Again, what does it say about our nation’s priorities when the masses can no longer afford such a simple luxury which has so many benefits that frankly, we need to experience desperately.

Back to business. There was a reason in part for our second half results. It was the stimulus programs of “shovel ready” projects. Seems many were not really shovel ready. Instead of having proper engineering and surveying performed, they went for quick and simple. This left me with 3 months of traffic issue powerful enough that even the big box stores were hampered. However, my “small business” is left with the following:

What you are viewing is a new, never existed prior, 6 ft wide concrete side walk that is 2.5” above my pavement and within 9 ft of my foundation. This might not be a problem if it were not for the fact that this new sidewalk leaves my foundation only 1/2” above the side walk. Can you say “gutter”. I am told, and I’ve tried, that I have to live with this. I also have to live with the curbing being 5” high, which means instead of having an easy in/out parking lot that was cut short when they originally widened the road, I have one that acts like a one way street. And, to add insult to injury, they stuck a “Tow Zone, Snow Route” sign exactly right where one backs up as they attempt to leave the left end of the parking lot.

Have I given enough to this “recovery” yet?

Back to the Real state of the Union. Here is the all telling picture.

As you can see, account sales are still trending down. Cash sales are leveling off, but the all telling credit card sales is rising. Are people using plastic as they become more digital with their money handling or are they spending on credit? Is it real money, or are they trying to buy a little happiness today for a headache tomorrow?
Personally, and I’m speaking to you President Obama, I still need customers, with money so that I can partake in your job growing desires. Mr. President, considering all the problems you want to solve, and what the science suggests, I would think you would want my business to have all the customers it could handle. To steal a phrase: A vase of flowers on every table. It speaks prosperity, it speaks peace, it speaks harmony, it speaks re-election. When people are able to buy flowers again, Mr. President, you will know that you and congress have set this nation on a real foundation of life, liberty and the pursuit of happiness. Or, you can talk all flowery about job creation to me while I look at your new head of the “President’s Council on Jobs and Competitiveness” CEO who heads the company that lead outsourcing and the shift from making money via manufacturing to making money from money.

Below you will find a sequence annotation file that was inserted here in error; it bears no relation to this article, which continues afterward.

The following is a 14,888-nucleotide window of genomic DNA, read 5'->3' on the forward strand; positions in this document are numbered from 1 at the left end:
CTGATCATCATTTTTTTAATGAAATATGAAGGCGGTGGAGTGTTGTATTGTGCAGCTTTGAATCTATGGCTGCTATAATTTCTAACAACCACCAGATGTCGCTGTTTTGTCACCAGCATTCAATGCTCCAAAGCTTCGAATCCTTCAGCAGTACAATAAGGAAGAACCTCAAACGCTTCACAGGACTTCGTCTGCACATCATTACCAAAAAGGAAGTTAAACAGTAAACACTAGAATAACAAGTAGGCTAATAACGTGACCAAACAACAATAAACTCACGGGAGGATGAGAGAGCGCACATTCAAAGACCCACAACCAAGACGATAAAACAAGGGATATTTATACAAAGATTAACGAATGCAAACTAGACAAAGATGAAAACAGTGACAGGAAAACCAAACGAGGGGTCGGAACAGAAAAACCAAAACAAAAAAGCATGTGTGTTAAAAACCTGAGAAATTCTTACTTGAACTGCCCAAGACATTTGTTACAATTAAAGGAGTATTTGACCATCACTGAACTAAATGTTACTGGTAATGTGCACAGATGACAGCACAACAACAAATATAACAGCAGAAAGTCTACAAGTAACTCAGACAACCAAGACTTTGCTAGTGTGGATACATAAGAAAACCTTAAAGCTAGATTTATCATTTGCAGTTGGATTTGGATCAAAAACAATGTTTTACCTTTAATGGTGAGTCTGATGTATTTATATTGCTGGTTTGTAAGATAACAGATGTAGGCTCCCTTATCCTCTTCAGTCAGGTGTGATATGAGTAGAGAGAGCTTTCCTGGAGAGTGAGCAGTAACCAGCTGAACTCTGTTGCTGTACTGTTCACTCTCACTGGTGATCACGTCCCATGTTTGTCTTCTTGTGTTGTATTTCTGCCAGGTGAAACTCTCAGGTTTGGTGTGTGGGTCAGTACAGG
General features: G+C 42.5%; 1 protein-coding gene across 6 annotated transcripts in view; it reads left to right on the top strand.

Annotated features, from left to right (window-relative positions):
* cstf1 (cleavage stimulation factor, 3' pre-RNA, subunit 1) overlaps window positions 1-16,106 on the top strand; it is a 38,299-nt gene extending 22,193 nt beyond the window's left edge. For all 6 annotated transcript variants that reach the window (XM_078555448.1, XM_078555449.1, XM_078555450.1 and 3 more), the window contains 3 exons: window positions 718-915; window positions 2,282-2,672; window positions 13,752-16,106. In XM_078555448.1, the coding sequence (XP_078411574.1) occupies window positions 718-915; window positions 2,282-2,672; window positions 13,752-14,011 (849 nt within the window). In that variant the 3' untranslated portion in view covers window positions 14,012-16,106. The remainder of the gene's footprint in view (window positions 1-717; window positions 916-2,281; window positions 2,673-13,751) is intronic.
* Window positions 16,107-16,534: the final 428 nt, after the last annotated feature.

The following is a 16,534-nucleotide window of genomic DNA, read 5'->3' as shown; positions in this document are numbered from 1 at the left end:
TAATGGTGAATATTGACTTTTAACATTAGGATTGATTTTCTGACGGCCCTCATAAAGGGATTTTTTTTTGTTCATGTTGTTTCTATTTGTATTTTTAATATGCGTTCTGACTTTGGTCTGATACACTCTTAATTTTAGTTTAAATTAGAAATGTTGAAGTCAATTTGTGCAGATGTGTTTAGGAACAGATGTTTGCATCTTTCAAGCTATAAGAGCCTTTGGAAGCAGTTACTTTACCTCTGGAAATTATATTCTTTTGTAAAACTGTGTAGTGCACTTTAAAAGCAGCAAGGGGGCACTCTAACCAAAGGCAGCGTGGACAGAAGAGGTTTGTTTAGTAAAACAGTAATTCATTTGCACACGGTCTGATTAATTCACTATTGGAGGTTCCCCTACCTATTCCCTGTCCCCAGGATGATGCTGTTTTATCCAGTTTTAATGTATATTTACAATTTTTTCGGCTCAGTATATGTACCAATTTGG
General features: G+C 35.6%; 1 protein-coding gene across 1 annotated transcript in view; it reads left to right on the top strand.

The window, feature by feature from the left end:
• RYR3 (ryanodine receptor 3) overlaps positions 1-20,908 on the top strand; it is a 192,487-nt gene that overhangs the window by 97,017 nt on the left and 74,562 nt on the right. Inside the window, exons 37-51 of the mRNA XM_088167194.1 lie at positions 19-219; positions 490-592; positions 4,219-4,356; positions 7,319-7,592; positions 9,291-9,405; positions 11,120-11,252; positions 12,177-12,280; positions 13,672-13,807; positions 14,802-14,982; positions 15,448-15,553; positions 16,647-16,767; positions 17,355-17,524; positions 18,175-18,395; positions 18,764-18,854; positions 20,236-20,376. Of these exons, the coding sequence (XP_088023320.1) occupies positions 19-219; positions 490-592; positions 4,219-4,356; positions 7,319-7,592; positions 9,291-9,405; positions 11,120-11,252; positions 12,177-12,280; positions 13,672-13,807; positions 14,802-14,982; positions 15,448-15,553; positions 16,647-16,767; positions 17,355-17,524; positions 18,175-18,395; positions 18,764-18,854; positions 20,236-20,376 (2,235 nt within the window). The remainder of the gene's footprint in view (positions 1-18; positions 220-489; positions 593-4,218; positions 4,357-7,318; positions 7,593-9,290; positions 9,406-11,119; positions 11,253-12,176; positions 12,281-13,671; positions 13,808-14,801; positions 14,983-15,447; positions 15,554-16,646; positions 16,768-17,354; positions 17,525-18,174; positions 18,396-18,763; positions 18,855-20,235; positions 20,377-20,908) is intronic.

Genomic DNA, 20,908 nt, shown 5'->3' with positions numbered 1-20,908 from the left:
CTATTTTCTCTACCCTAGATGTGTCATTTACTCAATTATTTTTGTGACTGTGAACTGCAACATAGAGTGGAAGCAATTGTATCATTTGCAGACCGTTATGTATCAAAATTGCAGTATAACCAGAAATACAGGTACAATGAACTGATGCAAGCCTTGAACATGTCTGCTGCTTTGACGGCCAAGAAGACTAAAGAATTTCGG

For you President Obama. 

Tags: , , , , , Comments (9) | |

How Tax Rates Affect Investment and Consumption – A Look at the Data

by Mike Kimel

How Tax Rates Affect Investment and Consumption – A Look at the Data
Cross posted at the Presimetrics blog

This post looks at how changes in the top marginal tax rates affect peoples’ decisions on how much to consume and invest. Ask a libertarian or conservative economist and the answer is obvious – raising tax rates on high income individuals dissuades them from doing productive things – that is to say, it causes them to cut back on working and investing. In the interest of avoiding strawmen at all costs, many libertarians and conservatives might assume that a hike in the tax rates on such individuals can also cause them to cut back on consumption. After all, if tax rates are raised high enough, perhaps people won’t have enough left over to consume as much as they otherwise would. However, the reduction in voluntary activities that take effort (i.e., work, investment) should easily swamp the reduction in consumption, some amount of which is needed for simple survival. Put another way, as tax rates rise the ratio of investment to consumption should fall.

That right there is what’s known as a testable implication, and there’s data aplenty for that purpose. But before we move on to testing this, let me note that the first paragraph actually provides a second, far more familiar testable implication, namely that higher tax rates will generally lead to slower economic growth. While that particular narrative seems to be widely believed even by non-economists, it certainly isn’t borne out by US data from the last eight decades or so:

Figure 1

(Figure 1 first appeared in this post.)